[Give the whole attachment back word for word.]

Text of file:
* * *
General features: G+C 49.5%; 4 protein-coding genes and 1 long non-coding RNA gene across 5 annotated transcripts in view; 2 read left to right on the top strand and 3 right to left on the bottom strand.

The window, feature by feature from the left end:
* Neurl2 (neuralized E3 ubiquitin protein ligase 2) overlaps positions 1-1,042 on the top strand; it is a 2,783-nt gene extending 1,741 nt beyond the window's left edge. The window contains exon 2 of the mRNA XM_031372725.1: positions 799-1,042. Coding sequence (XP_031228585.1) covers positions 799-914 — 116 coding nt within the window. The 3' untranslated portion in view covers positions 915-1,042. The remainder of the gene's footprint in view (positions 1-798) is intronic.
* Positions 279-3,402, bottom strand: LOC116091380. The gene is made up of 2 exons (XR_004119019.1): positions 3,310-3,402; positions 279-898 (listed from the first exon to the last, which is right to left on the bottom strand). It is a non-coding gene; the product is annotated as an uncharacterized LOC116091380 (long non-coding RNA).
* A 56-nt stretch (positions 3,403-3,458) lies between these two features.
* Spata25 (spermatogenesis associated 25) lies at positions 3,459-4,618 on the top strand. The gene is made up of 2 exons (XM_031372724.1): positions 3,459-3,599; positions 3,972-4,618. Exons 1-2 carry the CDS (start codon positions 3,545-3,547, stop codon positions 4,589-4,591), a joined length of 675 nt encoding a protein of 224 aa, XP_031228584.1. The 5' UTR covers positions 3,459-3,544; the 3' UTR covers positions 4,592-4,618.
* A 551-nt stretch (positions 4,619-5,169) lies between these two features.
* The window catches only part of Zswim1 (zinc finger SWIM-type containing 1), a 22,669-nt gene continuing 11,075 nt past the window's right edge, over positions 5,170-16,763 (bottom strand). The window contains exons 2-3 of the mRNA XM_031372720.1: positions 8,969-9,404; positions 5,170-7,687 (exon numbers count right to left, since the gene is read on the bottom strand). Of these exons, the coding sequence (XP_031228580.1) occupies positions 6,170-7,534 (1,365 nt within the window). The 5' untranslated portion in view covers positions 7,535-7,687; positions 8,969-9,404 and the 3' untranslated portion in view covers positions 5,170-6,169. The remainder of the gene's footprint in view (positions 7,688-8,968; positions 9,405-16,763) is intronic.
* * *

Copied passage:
General features: G+C 49.5%; 4 protein-coding genes and 1 long non-coding RNA gene across 5 annotated transcripts in view; 2 read left to right on the top strand and 3 right to left on the bottom strand.

The window, feature by feature from the left end:
* Neurl2 (neuralized E3 ubiquitin protein ligase 2) overlaps positions 1-1,042 on the top strand; it is a 2,783-nt gene extending 1,741 nt beyond the window's left edge. The window contains exon 2 of the mRNA XM_031372725.1: positions 799-1,042. Coding sequence (XP_031228585.1) covers positions 799-914 — 116 coding nt within the window. The 3' untranslated portion in view covers positions 915-1,042. The remainder of the gene's footprint in view (positions 1-798) is intronic.
* Positions 279-3,402, bottom strand: LOC116091380. The gene is made up of 2 exons (XR_004119019.1): positions 3,310-3,402; positions 279-898 (listed from the first exon to the last, which is right to left on the bottom strand). It is a non-coding gene; the product is annotated as an uncharacterized LOC116091380 (long non-coding RNA).
* A 56-nt stretch (positions 3,403-3,458) lies between these two features.
* Spata25 (spermatogenesis associated 25) lies at positions 3,459-4,618 on the top strand. The gene is made up of 2 exons (XM_031372724.1): positions 3,459-3,599; positions 3,972-4,618. Exons 1-2 carry the CDS (start codon positions 3,545-3,547, stop codon positions 4,589-4,591), a joined length of 675 nt encoding a protein of 224 aa, XP_031228584.1. The 5' UTR covers positions 3,459-3,544; the 3' UTR covers positions 4,592-4,618.
* A 551-nt stretch (positions 4,619-5,169) lies between these two features.
* The window catches only part of Zswim1 (zinc finger SWIM-type containing 1), a 22,669-nt gene continuing 11,075 nt past the window's right edge, over positions 5,170-16,763 (bottom strand). The window contains exons 2-3 of the mRNA XM_031372720.1: positions 8,969-9,404; positions 5,170-7,687 (exon numbers count right to left, since the gene is read on the bottom strand). Of these exons, the coding sequence (XP_031228580.1) occupies positions 6,170-7,534 (1,365 nt within the window). The 5' untranslated portion in view covers positions 7,535-7,687; positions 8,969-9,404 and the 3' untranslated portion in view covers positions 5,170-6,169. The remainder of the gene's footprint in view (positions 7,688-8,968; positions 9,405-16,763) is intronic.